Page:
Don't be afraid to shop around for a good match between you and your psychotherapist.
Some people think that going to a therapist is like going to a car mechanic. They expect the therapist to diagnose a specific problem and fix it just as the mechanic puts in new brake pads or readjusts the carburetor. These clients expect something to happen to them. That is not the case. Don’t expect your therapist to have all the answers. Therapists don’t come with crystal balls.
You have the answers. They are already within you. The psychotherapist helps you discover those answers as you examine your thoughts, feelings and behaviors. I think of therapy as education. In therapy you may learn new skills to help you communicate better, decrease difficulties in your life and increase benefits.
The majority of therapists spend most of the time talking with you as they aid you in understanding yourself,your relationships and your emotions. Some may ask you to examine your dreams. Cognitive therapists teach you how to pinpoint and change negative thoughts that are self-defeating. Transpersonal therapists usually have a spiritual approach. Energy psychotherapists may teach you acupressure or mindfulness methods to heal old wounds by changing the chemistry of your brain.
Don't be afraid to shop around for a good match between you and your therapist. No matter how well trained that person is, if you are not at ease with him or her or willing to talk about personal problems or feelings, you will be wasting your money. Trust your intuition.
When my daughter was a teenager I was a single parent in a quandary about how to deal with her behavior. I wasn't a therapist at that time, and our small family was in turmoil. I found a psychologist who was well known, highly credentialed, and very expensive. After two family counseling sessions with him I cringed at the thought of going back, but I told myself that he knew what he was doing since he was so well known. Fortunately, my daughter trusted her intuition and absolutely refused to go back under any circumstances. It turned out that none of us liked him or felt comfortable with him. We found someone else that we liked and trusted and got better results.
About a year later I bumped into an acquaintance I hadn't seen in a long time. She looked happy and excitedly reported that her wellbeing was due to working with a wonderful psychologist. He had helped her change her life. When I asked who it was, she gave me the name of the man my family had hated!
The lesson here is not that someone you don't like isn’t a good therapist, it's that someone you don’t feel comfortable with is not the right helper for you. If you have health insurance ask your insurance company for more than one referral just in case, so you can choose wisely.
When you have a friends or family members who rave about their therapist, take the recommendation seriously only if your friends or family have shown significant and visible changes in behavior and attitudes during their therapy.
Once doctors have finished their basic training they can continue with specialty trainings to become surgeons, obstetricians, cardiologists, and more. This is not the case with psychotherapists. Most Psychologists, Marriage and Family Therapists and Social Workers get basic training plus the equivalent of an internship before they take their license exam. Those who are interested in specializing in specific areas like addiction, bi-polar disorder, eating disorders, obsessive compulsive disorder, anxiety disorders etc. must get additional training on their own.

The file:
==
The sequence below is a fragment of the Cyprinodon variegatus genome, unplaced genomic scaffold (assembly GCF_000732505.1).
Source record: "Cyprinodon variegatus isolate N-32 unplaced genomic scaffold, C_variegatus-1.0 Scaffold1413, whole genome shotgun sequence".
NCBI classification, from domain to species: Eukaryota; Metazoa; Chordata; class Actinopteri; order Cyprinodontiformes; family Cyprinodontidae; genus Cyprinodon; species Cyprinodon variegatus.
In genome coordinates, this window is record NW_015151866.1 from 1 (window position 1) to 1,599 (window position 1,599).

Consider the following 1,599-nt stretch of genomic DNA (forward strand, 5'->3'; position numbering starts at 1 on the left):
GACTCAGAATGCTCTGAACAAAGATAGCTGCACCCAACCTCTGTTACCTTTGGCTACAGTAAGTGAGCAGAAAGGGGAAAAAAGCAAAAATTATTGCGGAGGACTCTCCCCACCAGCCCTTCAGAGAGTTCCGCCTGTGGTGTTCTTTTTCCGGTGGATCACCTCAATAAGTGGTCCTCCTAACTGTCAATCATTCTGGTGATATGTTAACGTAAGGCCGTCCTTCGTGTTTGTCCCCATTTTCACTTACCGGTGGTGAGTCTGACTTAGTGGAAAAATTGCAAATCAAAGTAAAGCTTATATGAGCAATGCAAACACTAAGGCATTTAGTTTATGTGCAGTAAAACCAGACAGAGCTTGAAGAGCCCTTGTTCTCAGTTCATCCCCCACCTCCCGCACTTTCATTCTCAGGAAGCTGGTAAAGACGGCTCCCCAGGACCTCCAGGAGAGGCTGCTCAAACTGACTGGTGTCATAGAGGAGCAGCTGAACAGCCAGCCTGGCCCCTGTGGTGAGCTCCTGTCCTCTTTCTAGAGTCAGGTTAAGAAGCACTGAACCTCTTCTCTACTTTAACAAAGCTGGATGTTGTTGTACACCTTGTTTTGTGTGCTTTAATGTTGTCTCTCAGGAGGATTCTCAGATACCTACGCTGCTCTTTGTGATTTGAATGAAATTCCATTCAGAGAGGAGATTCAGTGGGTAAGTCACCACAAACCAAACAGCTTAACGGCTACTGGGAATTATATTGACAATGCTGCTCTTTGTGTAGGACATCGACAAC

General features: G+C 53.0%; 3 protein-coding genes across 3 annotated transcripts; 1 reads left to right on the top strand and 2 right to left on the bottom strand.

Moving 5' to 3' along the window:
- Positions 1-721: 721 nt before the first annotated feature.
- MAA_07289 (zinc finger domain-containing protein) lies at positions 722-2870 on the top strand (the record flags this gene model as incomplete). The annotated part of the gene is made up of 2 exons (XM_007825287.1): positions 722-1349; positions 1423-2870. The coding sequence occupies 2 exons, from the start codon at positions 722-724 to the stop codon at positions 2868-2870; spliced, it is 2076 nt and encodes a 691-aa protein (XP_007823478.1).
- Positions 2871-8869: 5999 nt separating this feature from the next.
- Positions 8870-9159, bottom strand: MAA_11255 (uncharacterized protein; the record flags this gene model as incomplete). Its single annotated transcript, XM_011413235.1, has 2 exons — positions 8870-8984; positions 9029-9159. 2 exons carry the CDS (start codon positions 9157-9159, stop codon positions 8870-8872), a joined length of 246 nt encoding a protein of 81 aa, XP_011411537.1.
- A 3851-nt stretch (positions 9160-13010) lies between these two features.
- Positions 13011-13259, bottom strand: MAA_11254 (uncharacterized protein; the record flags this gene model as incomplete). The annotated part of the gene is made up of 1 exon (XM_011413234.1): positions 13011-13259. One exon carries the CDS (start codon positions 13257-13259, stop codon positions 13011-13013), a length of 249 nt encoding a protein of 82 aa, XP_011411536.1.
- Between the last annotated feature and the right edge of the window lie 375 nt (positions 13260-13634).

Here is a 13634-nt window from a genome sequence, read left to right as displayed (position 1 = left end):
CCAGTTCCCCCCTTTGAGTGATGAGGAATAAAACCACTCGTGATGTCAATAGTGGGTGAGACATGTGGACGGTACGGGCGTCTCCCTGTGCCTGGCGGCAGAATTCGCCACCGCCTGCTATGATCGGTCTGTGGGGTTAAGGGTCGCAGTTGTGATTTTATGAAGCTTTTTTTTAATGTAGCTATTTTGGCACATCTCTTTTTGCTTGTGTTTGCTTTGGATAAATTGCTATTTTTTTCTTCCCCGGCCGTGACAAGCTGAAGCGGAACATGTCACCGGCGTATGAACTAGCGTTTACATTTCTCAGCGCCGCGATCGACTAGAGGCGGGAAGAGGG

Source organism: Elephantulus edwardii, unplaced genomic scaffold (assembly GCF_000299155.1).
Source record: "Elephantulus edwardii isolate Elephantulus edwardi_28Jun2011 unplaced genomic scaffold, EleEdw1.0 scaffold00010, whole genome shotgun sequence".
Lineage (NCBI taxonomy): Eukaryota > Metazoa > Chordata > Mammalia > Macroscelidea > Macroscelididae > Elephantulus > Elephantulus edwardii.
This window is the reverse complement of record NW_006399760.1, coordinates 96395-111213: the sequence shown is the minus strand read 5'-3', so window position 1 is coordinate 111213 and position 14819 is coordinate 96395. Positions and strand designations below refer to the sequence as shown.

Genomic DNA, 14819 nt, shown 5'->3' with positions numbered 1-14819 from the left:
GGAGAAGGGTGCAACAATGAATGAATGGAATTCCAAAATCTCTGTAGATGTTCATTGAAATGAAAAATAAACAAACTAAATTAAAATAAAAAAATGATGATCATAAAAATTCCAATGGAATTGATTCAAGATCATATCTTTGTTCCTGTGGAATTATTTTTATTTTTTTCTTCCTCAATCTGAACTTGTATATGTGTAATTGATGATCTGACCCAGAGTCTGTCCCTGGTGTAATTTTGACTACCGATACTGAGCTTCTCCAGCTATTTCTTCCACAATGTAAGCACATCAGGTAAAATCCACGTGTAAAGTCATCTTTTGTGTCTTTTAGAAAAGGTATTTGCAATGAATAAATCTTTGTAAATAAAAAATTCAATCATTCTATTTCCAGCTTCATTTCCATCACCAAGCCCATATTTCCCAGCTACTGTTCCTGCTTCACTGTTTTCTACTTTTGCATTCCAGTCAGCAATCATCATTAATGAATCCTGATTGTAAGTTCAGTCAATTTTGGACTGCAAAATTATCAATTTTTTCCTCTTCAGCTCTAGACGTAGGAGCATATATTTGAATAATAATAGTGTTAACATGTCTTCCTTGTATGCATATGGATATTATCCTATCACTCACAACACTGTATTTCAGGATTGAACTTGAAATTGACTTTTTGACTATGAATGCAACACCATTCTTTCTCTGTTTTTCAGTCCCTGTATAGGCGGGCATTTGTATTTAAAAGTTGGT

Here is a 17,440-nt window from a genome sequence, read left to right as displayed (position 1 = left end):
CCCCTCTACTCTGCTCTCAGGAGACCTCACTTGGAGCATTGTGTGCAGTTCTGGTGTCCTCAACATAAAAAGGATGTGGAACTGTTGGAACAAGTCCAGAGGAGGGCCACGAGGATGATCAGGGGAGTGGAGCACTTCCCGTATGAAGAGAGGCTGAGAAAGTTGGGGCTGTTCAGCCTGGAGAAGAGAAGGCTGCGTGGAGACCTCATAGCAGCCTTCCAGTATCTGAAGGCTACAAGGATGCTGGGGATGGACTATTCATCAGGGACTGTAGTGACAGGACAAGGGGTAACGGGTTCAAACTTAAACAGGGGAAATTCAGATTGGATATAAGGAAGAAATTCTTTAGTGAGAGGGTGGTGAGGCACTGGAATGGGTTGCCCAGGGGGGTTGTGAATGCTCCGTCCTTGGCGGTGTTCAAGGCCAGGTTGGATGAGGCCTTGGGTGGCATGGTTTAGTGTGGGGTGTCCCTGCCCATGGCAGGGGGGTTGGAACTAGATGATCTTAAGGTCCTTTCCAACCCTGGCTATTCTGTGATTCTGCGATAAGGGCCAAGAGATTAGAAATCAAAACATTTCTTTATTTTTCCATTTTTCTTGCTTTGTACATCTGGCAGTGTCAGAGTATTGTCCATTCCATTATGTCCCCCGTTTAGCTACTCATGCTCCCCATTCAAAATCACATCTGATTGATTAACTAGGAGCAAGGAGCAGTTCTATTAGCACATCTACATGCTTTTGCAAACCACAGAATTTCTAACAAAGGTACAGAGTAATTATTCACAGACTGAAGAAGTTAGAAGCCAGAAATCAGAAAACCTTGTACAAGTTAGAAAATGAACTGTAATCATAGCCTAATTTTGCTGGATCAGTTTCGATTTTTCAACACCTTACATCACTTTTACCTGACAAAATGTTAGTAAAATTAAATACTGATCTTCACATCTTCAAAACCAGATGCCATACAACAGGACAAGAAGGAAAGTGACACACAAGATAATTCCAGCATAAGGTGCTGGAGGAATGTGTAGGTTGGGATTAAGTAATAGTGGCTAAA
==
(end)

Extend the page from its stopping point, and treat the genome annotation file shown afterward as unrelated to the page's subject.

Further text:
Connie had been seeing a friendly therapist twice a week for years. When a family emergency occurred she phoned and asked her therapist if she would give Connie some tools to handle the problem. Her therapist replied, "Why don't you come in and we can talk about it." Connie was desperate. She knew that talking was not going to give her the tools she needed.
Connie had heard about the classes I offer in which I teach powerful self-help modalities such as EFT and The Phoenix Effect Process so she contacted me and learned a number of specific ways to deal with her stress and anxiety with confidence. Afterward she began to wonder about all the time and money she had spent over the years with her therapist and whether she was experiencing any positive measurable result from those sessions.
When you meet with a new therapist, it is OK to ask direct questions about his background. Ask what qualifies him to be a specialist in the problem you want help with. When you go to a medical specialist you want to see a doctor who has seen hundreds of cases or be operated on by a surgeon who has done the procedure you are having hundreds of times. It is the same with mental health professionals.
Beware of a therapist who acts like a judgmental parent. My client Mary eloped with someone she had dated only twice, just before her thirty-fifth birthday. The marriage immediately fell apart. As Mary told me about this awful experience, she reported that when she was in her twenties and went for therapy following a romantic breakup, her psychiatrist said, "If you aren't married before you are 35 you never will be!" She took his word as the word of God and unconsciously jumped into the disastrous marriage before it was too late.
The most critical factor in having a successful therapy experience is the development of a positive, trusting and understanding relationship with your therapist that leads to noticeable results and changes in your behavior, your emotions and your life. Don't settle for less.
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